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Paris police ban hijab protest football match outside parliament

Paris police have banned what they describe as a ‘demonstration’ in which a group of women intended to play football outside the French parliament while wearing the Muslim headscarf.

Paris police ban hijab protest football match outside parliament
Photo: Yasuyoshi Chiba / AFP

Wednesday’s event – a game of football on the esplanade des Invalides, next to the Palais Bourbon which houses the National Assembly – was planned by Les Hijabeuses, a group of Muslim women, to protest against an amendment to a sports bill making its way through Parliament that would prohibit the wearing of conspicuous religious symbols while participating in sporting events.

The match was timed to coincide with the bill – on the democratisation of sport – returning to the Assembly after the contentious amendment was added in the Senate at an earlier reading.

READ ALSO OPINION: Muslim headscarves are legal in France, so why the moral panic about a sports hijab?

“It is feared that this demonstration will attract, in addition to those who support it, people hostile to the cause,” the Préfecture de Police said in a statement published on Twitter.

The ban on the rally was justified, “both for the safety of the demonstrators themselves and for the maintenance of public order,” it added.

The group is, however, not giving up without a fight. “We have obviously taken the case to court to challenge this arbitrary, unfair and completely disproportionate, act” said the collective on Twitter after the announcement by the Prefecture of Police.

READ ALSO ‘My body, my choice’ – French Muslim women speak out about headscarves

“A hearing will take place tomorrow morning, and we hope that the Prefecture will be brought to reconsider this ban. On our side, we will play whatever happens. Surely elsewhere … but we will play,” said the collective on the social network.

Les Hijabeuses staged a similar demonstration in front of the Senate last week. They were moved on by gendarmes.

A week previously, senators had added an amendment prohibiting the wearing of “conspicuous religious symbols” during a sports competition, which is not supported by the government and was promptly removed by MPs in the parliament.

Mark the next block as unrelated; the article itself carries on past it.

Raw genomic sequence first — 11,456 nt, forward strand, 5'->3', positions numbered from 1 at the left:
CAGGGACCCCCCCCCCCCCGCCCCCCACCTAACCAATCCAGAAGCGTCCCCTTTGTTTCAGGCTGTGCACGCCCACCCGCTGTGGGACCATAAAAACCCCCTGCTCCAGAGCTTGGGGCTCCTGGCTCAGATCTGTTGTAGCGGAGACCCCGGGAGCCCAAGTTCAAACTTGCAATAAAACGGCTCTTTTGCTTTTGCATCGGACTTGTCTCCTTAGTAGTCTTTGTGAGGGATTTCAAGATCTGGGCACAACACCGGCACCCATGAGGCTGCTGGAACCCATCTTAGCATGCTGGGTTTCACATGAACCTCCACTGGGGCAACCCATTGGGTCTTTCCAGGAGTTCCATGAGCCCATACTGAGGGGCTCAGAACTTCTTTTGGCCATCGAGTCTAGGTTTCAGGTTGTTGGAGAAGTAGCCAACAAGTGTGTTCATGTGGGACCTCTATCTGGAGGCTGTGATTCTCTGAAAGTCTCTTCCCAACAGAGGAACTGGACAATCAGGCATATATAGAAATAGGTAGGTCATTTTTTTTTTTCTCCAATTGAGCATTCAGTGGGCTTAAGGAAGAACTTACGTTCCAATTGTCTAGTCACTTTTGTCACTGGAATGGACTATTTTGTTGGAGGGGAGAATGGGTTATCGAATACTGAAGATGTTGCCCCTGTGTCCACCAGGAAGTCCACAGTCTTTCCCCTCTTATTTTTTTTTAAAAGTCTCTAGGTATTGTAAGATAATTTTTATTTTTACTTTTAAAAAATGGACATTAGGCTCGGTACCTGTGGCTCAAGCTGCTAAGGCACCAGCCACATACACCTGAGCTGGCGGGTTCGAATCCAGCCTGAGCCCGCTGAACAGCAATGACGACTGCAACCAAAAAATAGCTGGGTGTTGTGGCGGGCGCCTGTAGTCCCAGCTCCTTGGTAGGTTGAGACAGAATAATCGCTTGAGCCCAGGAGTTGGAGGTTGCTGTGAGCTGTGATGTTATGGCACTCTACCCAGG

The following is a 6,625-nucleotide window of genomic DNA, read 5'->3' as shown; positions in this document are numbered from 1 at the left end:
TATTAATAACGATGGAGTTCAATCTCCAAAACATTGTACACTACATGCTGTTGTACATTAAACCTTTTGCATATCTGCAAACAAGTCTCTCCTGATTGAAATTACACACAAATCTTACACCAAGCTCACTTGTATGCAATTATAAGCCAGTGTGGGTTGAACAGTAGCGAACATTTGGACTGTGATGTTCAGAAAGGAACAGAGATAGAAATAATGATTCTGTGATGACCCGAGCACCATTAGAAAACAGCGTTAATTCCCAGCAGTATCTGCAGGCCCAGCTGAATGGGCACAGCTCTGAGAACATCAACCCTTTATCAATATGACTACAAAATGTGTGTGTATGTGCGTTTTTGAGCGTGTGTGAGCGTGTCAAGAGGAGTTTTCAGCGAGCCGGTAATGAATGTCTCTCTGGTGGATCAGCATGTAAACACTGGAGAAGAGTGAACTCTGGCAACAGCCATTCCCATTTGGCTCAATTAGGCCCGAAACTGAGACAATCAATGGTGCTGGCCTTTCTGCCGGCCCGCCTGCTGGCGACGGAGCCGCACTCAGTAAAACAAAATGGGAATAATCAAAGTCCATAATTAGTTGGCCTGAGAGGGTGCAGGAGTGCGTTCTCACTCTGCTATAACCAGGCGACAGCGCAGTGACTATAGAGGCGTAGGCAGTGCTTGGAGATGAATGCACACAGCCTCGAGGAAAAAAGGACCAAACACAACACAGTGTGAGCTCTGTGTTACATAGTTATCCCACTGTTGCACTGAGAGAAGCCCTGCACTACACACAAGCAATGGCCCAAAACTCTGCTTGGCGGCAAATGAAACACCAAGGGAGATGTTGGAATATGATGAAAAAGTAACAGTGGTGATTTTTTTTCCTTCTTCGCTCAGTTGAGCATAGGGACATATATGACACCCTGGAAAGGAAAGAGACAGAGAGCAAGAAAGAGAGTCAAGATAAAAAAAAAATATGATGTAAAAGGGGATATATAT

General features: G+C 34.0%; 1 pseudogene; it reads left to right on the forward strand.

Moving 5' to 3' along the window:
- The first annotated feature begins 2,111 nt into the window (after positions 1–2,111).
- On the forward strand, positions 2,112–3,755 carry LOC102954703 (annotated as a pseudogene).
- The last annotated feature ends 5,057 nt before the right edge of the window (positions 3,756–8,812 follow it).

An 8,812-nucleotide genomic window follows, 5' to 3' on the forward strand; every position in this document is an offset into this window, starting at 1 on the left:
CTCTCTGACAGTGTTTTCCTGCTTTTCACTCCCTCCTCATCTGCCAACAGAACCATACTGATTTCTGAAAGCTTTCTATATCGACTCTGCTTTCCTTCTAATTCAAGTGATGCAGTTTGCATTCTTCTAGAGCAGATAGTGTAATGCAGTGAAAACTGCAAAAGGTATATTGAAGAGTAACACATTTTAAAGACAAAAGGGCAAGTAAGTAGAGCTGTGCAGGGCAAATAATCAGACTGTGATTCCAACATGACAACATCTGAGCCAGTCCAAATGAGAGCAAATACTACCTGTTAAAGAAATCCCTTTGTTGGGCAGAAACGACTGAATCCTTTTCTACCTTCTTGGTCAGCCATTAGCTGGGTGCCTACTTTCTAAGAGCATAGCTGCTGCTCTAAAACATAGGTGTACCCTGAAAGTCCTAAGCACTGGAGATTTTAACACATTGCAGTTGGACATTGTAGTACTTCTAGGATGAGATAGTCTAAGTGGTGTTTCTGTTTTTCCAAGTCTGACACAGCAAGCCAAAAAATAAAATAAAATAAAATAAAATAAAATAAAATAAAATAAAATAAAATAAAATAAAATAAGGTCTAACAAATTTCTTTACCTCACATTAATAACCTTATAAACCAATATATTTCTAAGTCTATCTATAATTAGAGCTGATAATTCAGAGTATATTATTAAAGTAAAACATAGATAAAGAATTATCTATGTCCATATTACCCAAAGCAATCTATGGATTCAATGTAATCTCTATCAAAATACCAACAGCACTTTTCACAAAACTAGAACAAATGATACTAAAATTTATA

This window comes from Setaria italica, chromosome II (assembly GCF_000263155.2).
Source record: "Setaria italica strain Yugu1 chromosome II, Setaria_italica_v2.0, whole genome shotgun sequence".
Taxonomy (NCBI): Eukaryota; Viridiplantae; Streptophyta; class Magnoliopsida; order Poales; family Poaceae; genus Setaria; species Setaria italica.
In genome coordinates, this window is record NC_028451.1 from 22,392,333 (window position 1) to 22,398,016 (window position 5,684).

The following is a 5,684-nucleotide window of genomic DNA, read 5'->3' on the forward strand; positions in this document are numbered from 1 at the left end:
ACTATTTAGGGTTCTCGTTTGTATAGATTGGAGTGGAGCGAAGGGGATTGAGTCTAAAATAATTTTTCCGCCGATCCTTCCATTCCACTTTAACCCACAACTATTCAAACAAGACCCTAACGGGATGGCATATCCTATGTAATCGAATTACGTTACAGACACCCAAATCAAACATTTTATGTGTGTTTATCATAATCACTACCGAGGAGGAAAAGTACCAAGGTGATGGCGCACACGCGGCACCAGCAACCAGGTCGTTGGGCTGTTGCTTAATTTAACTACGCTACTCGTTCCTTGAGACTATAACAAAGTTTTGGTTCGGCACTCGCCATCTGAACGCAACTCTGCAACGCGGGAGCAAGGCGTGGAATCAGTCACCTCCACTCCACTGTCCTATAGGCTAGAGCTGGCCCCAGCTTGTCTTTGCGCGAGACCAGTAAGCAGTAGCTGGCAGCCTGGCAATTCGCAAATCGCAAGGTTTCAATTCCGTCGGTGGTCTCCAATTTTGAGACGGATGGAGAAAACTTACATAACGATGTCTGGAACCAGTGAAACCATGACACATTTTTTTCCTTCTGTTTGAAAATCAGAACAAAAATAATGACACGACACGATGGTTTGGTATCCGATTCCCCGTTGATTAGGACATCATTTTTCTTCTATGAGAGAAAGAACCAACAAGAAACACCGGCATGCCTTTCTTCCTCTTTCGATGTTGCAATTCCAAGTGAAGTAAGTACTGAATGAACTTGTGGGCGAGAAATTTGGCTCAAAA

The bill is due before the Assembly again on Wednesday, before its final readings on February 16th.

The French Football Federation still prohibits the wearing of the headscarf within its championships, despite the fact that Fifa authorised it in 2014.

Due to France’s laws of laïcité (secularism) conspicuous religious garments such as the hijab are banned in government buildings such as schools or local government officers, while public servants such as police officers are banned from wearing them while on duty.

The full-face veil is banned in all public spaces in France.

READ ALSO What does laïcité really mean in France?

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UKRAINE

France to build new floating terminal to ensure gas supplies this winter

The French government aims to have its natural gas storage reserves at full capacity by autumn, with European countries bracing for supply cuts from major supplier Russia as the Ukraine war continues, Prime Minister Elisabeth Borne said on Thursday

France to build new floating terminal to ensure gas supplies this winter

“We are ensuring the complete filling of our storage capacities, aiming to be close to 100 percent by early autumn,” and France will also build a new floating methane terminal to receive more energy supplies by ship, Borne said.

France is much less dependant on Russian gas than its neighbours, and announced earlier this week that it has not received any Russian gas by pipeline since June 15th.

Meanwhile Germany moved closer to rationing natural gas on Thursday as it raised the alert level under an emergency plan after Russia slashed supplies to the country.

“Gas is now a scarce commodity in Germany,” Economy Minister Robert Habeck told reporters at a press conference.

French PM Borne on Thursday also confirmed that the bouclier tarifaire (price shield) will remain in pace until the end of 2022 – this freezes the price of household gas and limits rises in electricity bills for homes to four percent.

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